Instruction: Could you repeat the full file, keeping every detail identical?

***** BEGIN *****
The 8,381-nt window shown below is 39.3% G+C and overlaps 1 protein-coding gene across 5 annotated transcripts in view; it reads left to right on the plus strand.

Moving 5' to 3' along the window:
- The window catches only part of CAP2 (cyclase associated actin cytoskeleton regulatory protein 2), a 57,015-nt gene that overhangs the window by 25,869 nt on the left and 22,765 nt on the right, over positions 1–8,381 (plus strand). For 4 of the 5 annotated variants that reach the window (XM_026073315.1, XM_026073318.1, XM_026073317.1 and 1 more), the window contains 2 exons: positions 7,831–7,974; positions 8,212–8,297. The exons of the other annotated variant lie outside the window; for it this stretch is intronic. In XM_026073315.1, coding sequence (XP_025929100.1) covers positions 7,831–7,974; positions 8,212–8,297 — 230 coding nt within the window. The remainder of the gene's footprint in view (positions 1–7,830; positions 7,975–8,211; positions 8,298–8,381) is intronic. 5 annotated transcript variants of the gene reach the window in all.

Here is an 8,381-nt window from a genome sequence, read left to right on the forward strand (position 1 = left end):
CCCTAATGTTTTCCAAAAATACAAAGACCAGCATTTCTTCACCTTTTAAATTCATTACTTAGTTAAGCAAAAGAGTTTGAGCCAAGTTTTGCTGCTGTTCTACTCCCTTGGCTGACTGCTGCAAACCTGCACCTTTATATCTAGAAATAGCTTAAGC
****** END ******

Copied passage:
The 8,381-nt window shown below is 39.3% G+C and overlaps 1 protein-coding gene across 5 annotated transcripts in view; it reads left to right on the plus strand.

Moving 5' to 3' along the window:
- The window catches only part of CAP2 (cyclase associated actin cytoskeleton regulatory protein 2), a 57,015-nt gene that overhangs the window by 25,869 nt on the left and 22,765 nt on the right, over positions 1–8,381 (plus strand). For 4 of the 5 annotated variants that reach the window (XM_026073315.1, XM_026073318.1, XM_026073317.1 and 1 more), the window contains 2 exons: positions 7,831–7,974; positions 8,212–8,297. The exons of the other annotated variant lie outside the window; for it this stretch is intronic. In XM_026073315.1, coding sequence (XP_025929100.1) covers positions 7,831–7,974; positions 8,212–8,297 — 230 coding nt within the window. The remainder of the gene's footprint in view (positions 1–7,830; positions 7,975–8,211; positions 8,298–8,381) is intronic. 5 annotated transcript variants of the gene reach the window in all.

Here is an 8,381-nt window from a genome sequence, read left to right on the forward strand (position 1 = left end):
CCCTAATGTTTTCCAAAAATACAAAGACCAGCATTTCTTCACCTTTTAAATTCATTACTTAGTTAAGCAAAAGAGTTTGAGCCAAGTTTTGCTGCTGTTCTACTCCCTTGGCTGACTGCTGCAAACCTGCACCTTTATATCTAGAAATAGCTTAAGC